Schenck v. United States
"largely Instrumental In Sending The Circulars About"
As general secretary of the Socialist party, Charles T. Schenck was in charge of the Philadelphia headquarters from which the leaflets were sent.
Schenck was soon arrested and indicted for sedition in conspiring to cause insubordination in the armed forces and obstruction of recruitment and enlistment. No evidence was presented to prove that he had corrupted even one draftee. Rather, the publication of the pamphlets was itself considered proof enough of his guilt.
The defense presented a simple argument: Schenck had exercised the right guaranteed him by the First Amendment---the right to speak freely on a public issue.
Found guilty, Schenck appealed through the district courts and to the Supreme Court, steadfastly insisting on his right to freedom of speech.
Schenck's defense argued that there was not enough evidence to prove that he himself was concerned with sending out the pamphlets. Reviewing the testimony, Holmes pointed out that Schenck was the general secretary of the Socialist party and was in charge of the headquarters from which the pamphlets were sent to men who had been called and accepted for military service. The general secretary's report of 20 August 1917, Holmes noted, said, "Obtained new leaflets from printer and started work addressing envelopes." Holmes also pointed out that "there was a resolve that Comrade Schenck be allowed $125 for sending leaflets through the mail."
"No reasonable man," concluded Holmes, "could doubt that the defendant Schenck was largely instrumental in sending the circulars about."
Justice Holmes wrote the opinion that was shared unanimously by the Court. Noting that no case had been made for the leaflets having actually caused any insurrection, he commented:
Of course the document would not have been sent unless it had been intended to have some effect, and we do not see what effect it could be expected to have upon persons subject to the draft except to influence them to obstruct the carrying of it out.
Holmes agreed with the defense that the leaflets were entitled to First Amendment protection, but only in peacetime--not in wartime.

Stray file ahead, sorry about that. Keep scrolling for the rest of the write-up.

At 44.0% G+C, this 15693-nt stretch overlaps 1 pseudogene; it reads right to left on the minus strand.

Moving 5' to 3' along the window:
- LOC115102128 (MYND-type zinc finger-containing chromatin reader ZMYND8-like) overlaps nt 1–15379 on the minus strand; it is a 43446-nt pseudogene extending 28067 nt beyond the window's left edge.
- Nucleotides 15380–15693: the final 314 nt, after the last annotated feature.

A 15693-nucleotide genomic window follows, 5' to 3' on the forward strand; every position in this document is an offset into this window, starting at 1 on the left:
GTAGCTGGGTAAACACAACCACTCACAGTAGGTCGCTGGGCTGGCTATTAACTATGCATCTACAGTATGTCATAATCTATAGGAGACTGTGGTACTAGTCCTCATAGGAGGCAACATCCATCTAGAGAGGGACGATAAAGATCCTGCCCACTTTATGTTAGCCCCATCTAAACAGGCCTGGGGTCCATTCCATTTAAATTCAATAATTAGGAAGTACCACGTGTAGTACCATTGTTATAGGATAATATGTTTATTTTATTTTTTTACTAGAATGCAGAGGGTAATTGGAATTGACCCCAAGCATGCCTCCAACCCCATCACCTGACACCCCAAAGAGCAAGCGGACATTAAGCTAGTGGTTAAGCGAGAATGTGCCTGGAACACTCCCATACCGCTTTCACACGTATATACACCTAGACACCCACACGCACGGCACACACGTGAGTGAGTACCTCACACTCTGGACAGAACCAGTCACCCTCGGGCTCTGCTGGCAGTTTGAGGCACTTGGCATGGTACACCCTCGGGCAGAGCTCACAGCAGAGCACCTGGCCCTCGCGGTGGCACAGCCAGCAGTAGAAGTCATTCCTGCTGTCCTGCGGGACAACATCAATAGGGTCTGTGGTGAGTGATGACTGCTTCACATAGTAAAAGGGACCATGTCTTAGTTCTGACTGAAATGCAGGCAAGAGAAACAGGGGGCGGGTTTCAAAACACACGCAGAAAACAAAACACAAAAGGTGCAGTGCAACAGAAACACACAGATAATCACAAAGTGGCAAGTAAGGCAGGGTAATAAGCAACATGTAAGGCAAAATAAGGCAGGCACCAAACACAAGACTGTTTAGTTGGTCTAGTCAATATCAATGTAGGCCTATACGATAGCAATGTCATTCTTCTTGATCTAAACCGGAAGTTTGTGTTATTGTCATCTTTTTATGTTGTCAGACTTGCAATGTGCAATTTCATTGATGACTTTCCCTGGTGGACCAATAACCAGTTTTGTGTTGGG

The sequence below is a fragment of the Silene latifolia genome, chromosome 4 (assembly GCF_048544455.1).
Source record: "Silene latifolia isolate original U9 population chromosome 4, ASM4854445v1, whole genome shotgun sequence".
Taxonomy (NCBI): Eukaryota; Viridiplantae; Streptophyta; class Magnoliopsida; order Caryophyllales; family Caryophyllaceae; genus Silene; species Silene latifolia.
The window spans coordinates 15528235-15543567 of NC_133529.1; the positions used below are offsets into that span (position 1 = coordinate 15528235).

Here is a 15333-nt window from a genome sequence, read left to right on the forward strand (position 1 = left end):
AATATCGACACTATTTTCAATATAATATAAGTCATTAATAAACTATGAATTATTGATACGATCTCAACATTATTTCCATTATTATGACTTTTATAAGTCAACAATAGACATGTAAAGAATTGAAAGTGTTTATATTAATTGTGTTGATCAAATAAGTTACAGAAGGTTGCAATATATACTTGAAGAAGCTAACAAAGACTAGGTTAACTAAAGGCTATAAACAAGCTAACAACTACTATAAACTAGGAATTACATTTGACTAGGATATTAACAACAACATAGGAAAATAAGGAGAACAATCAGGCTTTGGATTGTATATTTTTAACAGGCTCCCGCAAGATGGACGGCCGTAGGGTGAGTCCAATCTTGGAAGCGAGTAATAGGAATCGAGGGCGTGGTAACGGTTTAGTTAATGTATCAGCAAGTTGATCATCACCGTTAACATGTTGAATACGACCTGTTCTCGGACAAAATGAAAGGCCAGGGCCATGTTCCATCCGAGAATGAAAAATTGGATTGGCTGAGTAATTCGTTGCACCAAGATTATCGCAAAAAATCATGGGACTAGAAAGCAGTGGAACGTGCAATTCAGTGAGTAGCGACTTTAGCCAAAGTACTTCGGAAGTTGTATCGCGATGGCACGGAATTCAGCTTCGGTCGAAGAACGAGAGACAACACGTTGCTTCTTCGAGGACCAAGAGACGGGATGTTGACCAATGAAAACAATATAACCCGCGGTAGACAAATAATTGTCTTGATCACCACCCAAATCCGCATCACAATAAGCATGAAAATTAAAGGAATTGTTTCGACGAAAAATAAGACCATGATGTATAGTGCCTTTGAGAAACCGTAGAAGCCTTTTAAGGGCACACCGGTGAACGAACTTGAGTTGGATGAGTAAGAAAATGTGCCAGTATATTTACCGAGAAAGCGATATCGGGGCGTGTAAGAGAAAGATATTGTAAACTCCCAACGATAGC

We admit that in many places and in ordinary times the defendants in saying all that was said in the circular would have been within their constitutional rights. But the character of every act depends upon the circumstances in which it is done. The most stringent protection of free speech would not protect a man in falsely shouting fire in a theater and causing a panic.
It may be noted in passing that Holmes never said the theater was crowded; posterity has consistently and mistakenly ascribed that adjective to the quotation. Next came the justice's second memorable phrase:
The question in every case is whether the words used are used in such circumstances and are of such a nature as to create a clear and present danger that they will bring about the substantive evils that Congress has a right to prevent.
The "clear and present danger," said Holmes, is a question of "proximity and degree." When a nation is at war many things that might be said in time of peace are such a hindrance to its effort that their utterance will not be endured so long as men fight and that no Court could regard them as protected by any constitutional right.
Finally, the justice observed, it made no difference that Schenck and his compatriots had failed to obstruct recruitment. "The statute," he said, "punishes conspiracies to obstruct as well as actual obstruction."
If the act [speaking or circulating a paper], its tendency and the intent with which it is done are the same, we perceive no ground for saying that success alone warrants making the act a crime.
With that, the judgments of the lower courts were affirmed. Charles T. Schenck, who had been sentenced to 10 years' imprisonment on each of the three counts of the indictment, but with the three terms to be served concurrently, was sent to federal prison.
The Schenck case, in establishing the "clear and present danger" criterion, marked a turning point in First Amendment thinking by the Court. Until then, Chief Justice White and other justices had permitted the government to suppress any speech that displayed a "dangerous tendency." Within months, moreover, Holmes refined his views on the First Amendment when seven of his colleagues found a "clear and present danger" in the Abrams v. United States case. A Russian-born American named Jacob Abrams had been found guilty of violating the Espionage Act when he scattered leaflets protesting the sending of American troops into Russia after the Revolution of 1917. Holmes' dissent objected that Abrams had been condemned not for what he did but for what he believed. The justice insisted that the First Amendment guaranteed one's right to freedom of opinion, if not (as in the Schneck case during wartime) of action. One may assume that Holmes would have continued to insist on the guarantee of this right during the dark days of McCarthyism and the House Un-American Activities Committee.
In 1927, Holmes again dissented when the Court upheld the conviction of Socialist Benjamin Gitlow under a New York state law for advocating criminal anarchy. Holmes found that Gitlow's publications, which advocated overthrowing the government, were protected by the Fourteenth Amendment's due process clause against interference by the state. The justice saw "no present danger of an attempt to overthrow the Government by force" in Gitlow's papers.
- Schenck v. United States - Clear And Present Danger Test
- Schenck v. United States - Further Readings
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